Online Special Loan Exhibition with the Loeb Art Center, Vassar College
Teaching with Drawings by Women in a College Museum
The collecting of works by women, including drawings, has a long and rich tradition at Vassar College in Poughkeepsie, New York. The weight of that tradition, however, comes with challenges. The nineteenth-century founding and subsequent history of Vassar’s art museum has resulted in a drawings collection that does not align fully with the curriculum today or with the museum’s own priorities. Even the number of drawings by women, while significant, remains a small percentage of the museum’s holdings. Within that group, works by women of color comprise an even smaller portion. An important aspect of our current work is to give focused attention to these drawings and to ensure their accessibility to students and faculty.
As classes from across disciplines use the collection, drawings by women–and specifically by Black, Indigenous, and women of color–serve as invaluable connections between the museum and coursework, while also allowing the institution to tell more inclusive narratives of art history. Beyond their individual significance, such works also provide undergraduates an entry point into other areas of the drawings collection and invite fascinating dialogues with them. A commitment to acquiring and displaying drawings by artists from under-represented groups is essential to maintaining the relevance of drawings to today’s teaching and to the student body in general.
Highlighting and continuing to build these areas of the collection–work that must intensify but has begun thanks in large part to the support of Vassar alumni and others–is key to addressing longstanding inequities manifest in museums and their collections. Moreover, it is a crucial part of instilling a love of the tangible immediacy of drawings in future generations. For the drawings collection of an academic museum to remain dynamic and vital, work by women, and women of color in particular, must not be the counterpoint to tradition; it must be the tradition.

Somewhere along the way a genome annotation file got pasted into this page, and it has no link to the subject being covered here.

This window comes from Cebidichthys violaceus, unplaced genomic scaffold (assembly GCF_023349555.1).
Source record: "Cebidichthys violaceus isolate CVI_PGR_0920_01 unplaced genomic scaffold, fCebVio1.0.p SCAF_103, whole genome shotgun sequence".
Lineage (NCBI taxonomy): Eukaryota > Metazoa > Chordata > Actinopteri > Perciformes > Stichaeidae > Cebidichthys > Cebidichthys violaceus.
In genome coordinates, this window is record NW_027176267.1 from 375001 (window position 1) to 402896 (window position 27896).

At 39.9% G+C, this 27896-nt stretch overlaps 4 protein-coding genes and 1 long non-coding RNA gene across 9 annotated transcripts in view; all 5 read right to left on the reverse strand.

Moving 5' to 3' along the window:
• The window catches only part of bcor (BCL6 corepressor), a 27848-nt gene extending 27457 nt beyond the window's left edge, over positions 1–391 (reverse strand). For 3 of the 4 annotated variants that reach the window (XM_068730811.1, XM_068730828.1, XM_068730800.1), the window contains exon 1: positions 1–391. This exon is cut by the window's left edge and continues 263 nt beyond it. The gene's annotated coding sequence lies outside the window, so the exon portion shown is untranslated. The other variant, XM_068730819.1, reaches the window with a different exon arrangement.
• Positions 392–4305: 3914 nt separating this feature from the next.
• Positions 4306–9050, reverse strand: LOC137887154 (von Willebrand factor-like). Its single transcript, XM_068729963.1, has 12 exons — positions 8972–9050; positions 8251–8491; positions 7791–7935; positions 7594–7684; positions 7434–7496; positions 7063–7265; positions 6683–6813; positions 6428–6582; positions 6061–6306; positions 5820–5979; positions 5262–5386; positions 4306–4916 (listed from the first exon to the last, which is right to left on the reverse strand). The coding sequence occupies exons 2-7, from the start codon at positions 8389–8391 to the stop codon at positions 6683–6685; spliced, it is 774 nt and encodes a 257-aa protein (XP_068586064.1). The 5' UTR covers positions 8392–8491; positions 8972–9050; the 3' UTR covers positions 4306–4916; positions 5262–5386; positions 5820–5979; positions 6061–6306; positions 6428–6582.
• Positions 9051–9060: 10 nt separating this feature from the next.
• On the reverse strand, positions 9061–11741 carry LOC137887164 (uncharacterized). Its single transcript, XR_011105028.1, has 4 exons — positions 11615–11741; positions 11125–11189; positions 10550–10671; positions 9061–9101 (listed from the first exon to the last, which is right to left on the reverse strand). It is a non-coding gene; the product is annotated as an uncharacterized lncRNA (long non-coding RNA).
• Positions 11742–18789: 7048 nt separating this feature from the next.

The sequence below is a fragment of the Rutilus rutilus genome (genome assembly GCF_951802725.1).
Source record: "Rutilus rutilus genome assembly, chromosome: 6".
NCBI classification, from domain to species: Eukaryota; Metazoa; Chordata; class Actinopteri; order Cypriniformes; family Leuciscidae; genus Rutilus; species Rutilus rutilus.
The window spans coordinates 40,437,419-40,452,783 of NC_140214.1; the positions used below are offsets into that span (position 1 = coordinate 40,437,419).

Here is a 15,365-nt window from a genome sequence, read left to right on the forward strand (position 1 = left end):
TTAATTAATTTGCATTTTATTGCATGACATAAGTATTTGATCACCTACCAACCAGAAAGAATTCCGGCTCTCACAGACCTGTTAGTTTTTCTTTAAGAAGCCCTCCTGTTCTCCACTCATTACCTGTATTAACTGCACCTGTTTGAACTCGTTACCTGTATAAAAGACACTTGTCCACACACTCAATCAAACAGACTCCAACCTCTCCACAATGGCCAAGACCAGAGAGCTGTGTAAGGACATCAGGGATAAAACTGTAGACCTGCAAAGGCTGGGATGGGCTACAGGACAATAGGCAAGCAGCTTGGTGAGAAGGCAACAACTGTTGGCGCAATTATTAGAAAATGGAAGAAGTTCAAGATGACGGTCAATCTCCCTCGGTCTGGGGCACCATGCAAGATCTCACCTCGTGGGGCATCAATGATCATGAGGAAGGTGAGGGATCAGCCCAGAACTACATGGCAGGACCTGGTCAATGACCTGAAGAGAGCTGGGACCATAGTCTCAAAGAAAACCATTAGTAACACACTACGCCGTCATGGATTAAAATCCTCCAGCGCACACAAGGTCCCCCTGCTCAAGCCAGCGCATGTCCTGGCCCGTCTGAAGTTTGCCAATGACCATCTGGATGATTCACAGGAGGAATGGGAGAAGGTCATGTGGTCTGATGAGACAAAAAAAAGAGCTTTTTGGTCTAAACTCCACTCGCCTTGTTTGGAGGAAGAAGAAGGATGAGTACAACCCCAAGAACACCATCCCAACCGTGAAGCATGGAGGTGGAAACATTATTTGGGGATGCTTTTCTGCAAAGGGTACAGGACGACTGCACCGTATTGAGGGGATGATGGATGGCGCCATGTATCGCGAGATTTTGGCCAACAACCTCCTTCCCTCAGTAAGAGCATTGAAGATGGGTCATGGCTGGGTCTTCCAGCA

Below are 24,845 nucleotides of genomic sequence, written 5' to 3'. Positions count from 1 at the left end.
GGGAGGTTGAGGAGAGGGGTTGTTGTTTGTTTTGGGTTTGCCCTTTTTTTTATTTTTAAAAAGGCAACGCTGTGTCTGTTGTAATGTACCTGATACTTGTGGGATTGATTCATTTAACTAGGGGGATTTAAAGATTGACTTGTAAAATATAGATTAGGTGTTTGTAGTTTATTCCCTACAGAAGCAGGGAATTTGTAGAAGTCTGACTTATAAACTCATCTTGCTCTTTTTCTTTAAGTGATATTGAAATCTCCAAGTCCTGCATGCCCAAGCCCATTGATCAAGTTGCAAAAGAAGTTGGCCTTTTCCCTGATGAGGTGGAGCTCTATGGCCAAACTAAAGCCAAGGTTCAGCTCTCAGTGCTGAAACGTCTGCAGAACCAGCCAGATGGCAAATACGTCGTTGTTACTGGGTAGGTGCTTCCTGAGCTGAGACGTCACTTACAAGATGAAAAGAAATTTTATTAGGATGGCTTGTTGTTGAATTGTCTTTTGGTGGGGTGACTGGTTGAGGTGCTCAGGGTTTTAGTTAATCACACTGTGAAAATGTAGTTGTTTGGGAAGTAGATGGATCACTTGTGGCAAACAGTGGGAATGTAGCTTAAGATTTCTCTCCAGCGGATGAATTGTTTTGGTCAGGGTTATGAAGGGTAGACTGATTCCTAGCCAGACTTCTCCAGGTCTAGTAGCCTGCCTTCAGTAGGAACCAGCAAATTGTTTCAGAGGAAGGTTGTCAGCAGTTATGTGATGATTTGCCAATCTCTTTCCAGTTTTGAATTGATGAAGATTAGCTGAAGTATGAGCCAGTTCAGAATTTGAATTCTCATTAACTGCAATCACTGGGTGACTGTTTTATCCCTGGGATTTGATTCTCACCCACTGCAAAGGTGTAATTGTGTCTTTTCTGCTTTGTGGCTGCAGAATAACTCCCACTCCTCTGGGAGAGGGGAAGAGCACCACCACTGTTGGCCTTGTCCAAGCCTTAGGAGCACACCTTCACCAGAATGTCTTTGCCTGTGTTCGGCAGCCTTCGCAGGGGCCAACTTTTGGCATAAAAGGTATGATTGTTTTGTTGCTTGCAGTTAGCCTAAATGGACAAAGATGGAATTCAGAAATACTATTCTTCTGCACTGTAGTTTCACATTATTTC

Andrew W. Mellon Curator of Academic Programs
Frances Lehman Loeb Art Center
As classes from across disciplines use the collection, drawings by women - and specifically by Black, Indigenous, and women of color - serve as invaluable connections between the museum and coursework, while also allowing the institution to tell more inclusive narratives of art history.
Janet Kigusiuq - River Widens
Drawings by Inuit artists are among the works in the collection used most often by faculty in their teaching. One such class, Environmentalisms in Perspective, explores connections among “the ethical, aesthetic, social, economic, historical, and scientific concerns that comprise the field of environmental studies.” For their Loeb session, students in the course visit the print room to examine works like Janet Kigusiuq’s jewel-toned sheet River Widens and other contemporary works on paper with subjects inspired by the natural world, and compare them to Vassar’s founding collection of Hudson River School paintings on view in the galleries.
The aim of the show was to present Indigenous peoples and their histories not as part of a romanticized past, but rather to stress "tribal nations' political sovereignty and autonomy."
Nancy Pukingrnak Aupaluktuq (Inuit, Qamani'tuaq [Baker Lake, Nunavut, Canada], b. 1940)
Graphite and colored pencil on paper
Gift from the Edward J. Guarino Collection in honor of Kathleen Guarino-Burns, 2011.34.56, Frances Lehman Loeb Art Center, Vassar College.
Nancy Pukingrnak Aupaluktuq - Untitled